A BBC Three documentary called The Nazi Pug: Joke or Hate? has been condemned a Jewish group in Glasgow.
The programme follows Markus Meechan, known on YouTube as Count Dankula, as he debates his conviction for recording a dog raising its paw to statements including “gas the Jew.” It became available online today (Monday). Meechan, 31, said his video was freedom of speech and called it “edgy humour.”
Attorney Matthew Berlow, of Glasgow Friends of Israel, said of the documentary:
Are we really at the stage when we can now laugh at the painful deaths of six million human beings and call it ‘edgy’ comedy?
Meechan taught the pug, named Buddha, to respond with the Nazi salute when prompted by statements such as “Heil Hitler”and he posted videos of the dog performing the trick on YouTube. He was found guilty of a hate crime and fined £800.
The original video, posted in April 2016 on his YouTube channel, Count Dankula, has been viewed nearly 4.3 million times. Meechan said on the video that he trained the dog to annoy his girlfriend. He later posted a video in which he apologised for the original dog clips, saying it was a joke and that he has no such political leanings.
Berlow and his organisation also have called on YouTube to remove the video. He said YouTube:
Is perpetuating the crime he’s been convicted of.
The BBC description of the documentary says:
When Meechan was fined in 2018, Sheriff Derek O’Carroll said:
Markus Meechan is a criminal. Guilty of posting a YouTube video judged “grossly offensive” and containing menacing, anti-Semitic and racist material. He claims the video was a joke. Others claim Markus is a Nazi. But what does the prosecution of a YouTube comedian mean for freedom of expression – is a censorious state overstepping the mark? Or are there some things you just shouldn’t joke about?
BAFTA-nominated filmmaker Dan Murdoch (Britain’s Forgotten Men; KKK: The Fight for White Supremacy) returns with this documentary following Markus as he explores London’s comedy scene, to see what stand-ups can get away with, and why there’s a backlash against ‘edgy’ humour. But along the way Markus’ own motivations and associations are called into question: is his campaign for freedom of speech really genuine?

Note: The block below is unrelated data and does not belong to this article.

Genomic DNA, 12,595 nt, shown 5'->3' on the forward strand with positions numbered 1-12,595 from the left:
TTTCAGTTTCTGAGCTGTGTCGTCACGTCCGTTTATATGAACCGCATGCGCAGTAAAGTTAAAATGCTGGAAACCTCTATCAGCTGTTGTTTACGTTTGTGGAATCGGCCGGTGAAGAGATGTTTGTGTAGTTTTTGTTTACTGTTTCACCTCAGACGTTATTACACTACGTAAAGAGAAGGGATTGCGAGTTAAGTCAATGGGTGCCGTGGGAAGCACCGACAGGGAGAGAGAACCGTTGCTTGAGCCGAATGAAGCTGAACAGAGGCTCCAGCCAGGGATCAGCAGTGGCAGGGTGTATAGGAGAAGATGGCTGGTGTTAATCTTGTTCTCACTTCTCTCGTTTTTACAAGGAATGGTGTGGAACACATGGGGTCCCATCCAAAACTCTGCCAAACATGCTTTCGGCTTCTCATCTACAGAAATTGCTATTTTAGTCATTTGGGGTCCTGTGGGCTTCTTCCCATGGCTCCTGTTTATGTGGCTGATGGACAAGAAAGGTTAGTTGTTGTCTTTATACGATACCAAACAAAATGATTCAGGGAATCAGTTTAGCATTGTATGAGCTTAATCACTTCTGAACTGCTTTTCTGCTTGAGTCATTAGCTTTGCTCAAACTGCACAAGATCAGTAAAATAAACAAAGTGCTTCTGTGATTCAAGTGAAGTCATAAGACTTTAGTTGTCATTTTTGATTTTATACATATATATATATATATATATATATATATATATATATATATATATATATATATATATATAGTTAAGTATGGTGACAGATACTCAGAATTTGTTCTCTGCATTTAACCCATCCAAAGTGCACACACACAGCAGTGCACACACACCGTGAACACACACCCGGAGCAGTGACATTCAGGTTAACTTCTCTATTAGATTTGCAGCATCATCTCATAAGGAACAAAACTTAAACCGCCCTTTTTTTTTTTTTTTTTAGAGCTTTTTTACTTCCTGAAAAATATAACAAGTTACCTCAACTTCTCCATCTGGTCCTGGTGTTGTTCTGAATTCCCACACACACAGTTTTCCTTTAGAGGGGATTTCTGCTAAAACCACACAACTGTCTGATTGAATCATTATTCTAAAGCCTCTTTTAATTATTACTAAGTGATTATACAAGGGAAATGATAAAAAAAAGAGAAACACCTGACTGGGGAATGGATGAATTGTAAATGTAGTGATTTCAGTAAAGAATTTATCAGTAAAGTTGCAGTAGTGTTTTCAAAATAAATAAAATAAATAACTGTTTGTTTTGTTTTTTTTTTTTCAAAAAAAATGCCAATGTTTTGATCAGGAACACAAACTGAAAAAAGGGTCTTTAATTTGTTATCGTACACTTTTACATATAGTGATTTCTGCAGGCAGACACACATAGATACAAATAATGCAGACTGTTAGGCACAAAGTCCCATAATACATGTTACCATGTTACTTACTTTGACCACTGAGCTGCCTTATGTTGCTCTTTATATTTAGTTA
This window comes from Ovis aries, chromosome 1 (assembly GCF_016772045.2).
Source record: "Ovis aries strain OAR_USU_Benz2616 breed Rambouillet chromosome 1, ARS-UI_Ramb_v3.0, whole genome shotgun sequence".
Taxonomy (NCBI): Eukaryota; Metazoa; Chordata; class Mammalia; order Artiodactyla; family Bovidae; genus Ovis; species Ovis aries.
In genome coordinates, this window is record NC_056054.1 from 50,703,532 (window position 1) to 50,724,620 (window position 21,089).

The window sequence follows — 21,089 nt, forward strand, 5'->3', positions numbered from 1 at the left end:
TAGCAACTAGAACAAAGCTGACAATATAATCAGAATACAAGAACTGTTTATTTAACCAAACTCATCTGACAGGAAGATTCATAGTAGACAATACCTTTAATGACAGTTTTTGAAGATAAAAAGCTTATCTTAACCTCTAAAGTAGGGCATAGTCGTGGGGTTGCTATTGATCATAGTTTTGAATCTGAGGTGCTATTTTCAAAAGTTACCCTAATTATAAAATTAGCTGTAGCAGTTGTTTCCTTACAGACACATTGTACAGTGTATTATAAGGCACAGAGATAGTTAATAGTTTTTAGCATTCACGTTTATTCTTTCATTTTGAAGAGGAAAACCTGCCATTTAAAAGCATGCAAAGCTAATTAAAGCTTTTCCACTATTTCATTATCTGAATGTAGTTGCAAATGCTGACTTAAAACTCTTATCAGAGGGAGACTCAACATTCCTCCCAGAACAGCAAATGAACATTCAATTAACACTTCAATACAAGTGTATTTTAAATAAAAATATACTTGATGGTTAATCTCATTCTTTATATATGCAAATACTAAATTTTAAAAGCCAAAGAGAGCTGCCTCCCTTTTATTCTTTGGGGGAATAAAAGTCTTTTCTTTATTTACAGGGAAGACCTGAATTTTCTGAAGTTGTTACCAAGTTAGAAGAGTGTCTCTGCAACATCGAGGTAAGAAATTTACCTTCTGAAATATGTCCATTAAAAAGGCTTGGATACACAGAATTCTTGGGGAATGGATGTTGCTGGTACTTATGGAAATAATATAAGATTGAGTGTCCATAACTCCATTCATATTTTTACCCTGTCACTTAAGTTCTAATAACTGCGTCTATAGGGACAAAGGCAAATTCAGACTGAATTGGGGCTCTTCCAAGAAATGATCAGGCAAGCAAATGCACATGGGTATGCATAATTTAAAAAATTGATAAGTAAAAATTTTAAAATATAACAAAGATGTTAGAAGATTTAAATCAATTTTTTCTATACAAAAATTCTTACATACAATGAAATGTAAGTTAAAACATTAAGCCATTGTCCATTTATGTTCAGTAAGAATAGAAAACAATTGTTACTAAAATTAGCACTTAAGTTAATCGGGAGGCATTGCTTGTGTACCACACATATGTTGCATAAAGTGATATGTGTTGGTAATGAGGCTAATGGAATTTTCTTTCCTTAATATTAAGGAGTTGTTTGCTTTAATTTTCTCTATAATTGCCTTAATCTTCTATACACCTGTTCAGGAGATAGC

Section 127 of the Communications Act 2003 makes it an offence to use a public communications network to send certain types of messages including those that are grossly offensive or threatening. The prosecution argued that by posting your video entitled’M8 Yer dug’s a Naazi’ on to the Internet, you committed that offence.
The centrepiece of your video consists of you repeating the phrase ‘Gas the Jews’ over and over again as a command to a dog which then reacts. Sometimes the phrase is ‘You want to Gas the Jews’. You recite ‘Gas the Jews’ in a variety of dramatic ways. ‘Gas the Jews’ in one form or another is repeated by you 23 times within a few minutes.
You use the command Sieg Heil, having trained the dog to raise its paw in response and the video shows a clip of a Nuremberg rally and a flashing image of Hitler with strident music. You say the video was only intended as a joke to upset your girlfriend, whose dog you used, and nothing more.
On the whole evidence, including your own, applying the law as made by Parliament and interpreted by the most senior courts in this land, I found it proved that the video you posted, using a public communications network, was grossly offensive and contained menacing, anti-Semitic and racist material.
You deliberately chose the Holocaust as the theme of the video. You purposely used the command ‘Gas the Jews’ as the centrepiece of what you called the entire joke, surrounding the ‘Gas the Jews’ centrepiece with Nazi imagery and the Sieg Heil command so there could be no doubt what historical events you were referring to.